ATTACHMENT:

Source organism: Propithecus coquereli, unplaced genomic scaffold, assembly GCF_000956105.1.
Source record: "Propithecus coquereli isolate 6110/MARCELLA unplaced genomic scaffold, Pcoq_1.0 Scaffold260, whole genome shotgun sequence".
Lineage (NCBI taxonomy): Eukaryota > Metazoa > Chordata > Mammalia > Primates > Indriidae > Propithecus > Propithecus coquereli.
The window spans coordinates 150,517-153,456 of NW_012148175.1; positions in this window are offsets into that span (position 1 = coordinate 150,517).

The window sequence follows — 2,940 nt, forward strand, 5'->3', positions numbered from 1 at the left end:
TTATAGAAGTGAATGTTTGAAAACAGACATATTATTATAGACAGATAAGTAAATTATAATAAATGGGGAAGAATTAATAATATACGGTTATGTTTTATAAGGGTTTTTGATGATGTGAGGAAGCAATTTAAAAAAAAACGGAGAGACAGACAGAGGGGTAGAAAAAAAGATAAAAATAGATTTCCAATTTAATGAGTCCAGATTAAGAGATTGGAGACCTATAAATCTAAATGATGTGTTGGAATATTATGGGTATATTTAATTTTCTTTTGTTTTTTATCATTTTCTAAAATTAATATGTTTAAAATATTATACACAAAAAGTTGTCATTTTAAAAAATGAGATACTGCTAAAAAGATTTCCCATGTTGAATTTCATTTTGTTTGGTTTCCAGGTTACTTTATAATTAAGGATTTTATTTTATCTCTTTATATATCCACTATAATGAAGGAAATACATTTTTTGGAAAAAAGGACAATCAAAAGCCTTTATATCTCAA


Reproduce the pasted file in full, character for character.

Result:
Source organism: Propithecus coquereli, unplaced genomic scaffold, assembly GCF_000956105.1.
Source record: "Propithecus coquereli isolate 6110/MARCELLA unplaced genomic scaffold, Pcoq_1.0 Scaffold260, whole genome shotgun sequence".
Lineage (NCBI taxonomy): Eukaryota > Metazoa > Chordata > Mammalia > Primates > Indriidae > Propithecus > Propithecus coquereli.
The window spans coordinates 150,517-153,456 of NW_012148175.1; positions in this window are offsets into that span (position 1 = coordinate 150,517).

The window sequence follows — 2,940 nt, forward strand, 5'->3', positions numbered from 1 at the left end:
TTATAGAAGTGAATGTTTGAAAACAGACATATTATTATAGACAGATAAGTAAATTATAATAAATGGGGAAGAATTAATAATATACGGTTATGTTTTATAAGGGTTTTTGATGATGTGAGGAAGCAATTTAAAAAAAAACGGAGAGACAGACAGAGGGGTAGAAAAAAAGATAAAAATAGATTTCCAATTTAATGAGTCCAGATTAAGAGATTGGAGACCTATAAATCTAAATGATGTGTTGGAATATTATGGGTATATTTAATTTTCTTTTGTTTTTTATCATTTTCTAAAATTAATATGTTTAAAATATTATACACAAAAAGTTGTCATTTTAAAAAATGAGATACTGCTAAAAAGATTTCCCATGTTGAATTTCATTTTGTTTGGTTTCCAGGTTACTTTATAATTAAGGATTTTATTTTATCTCTTTATATATCCACTATAATGAAGGAAATACATTTTTTGGAAAAAAGGACAATCAAAAGCCTTTATATCTCAA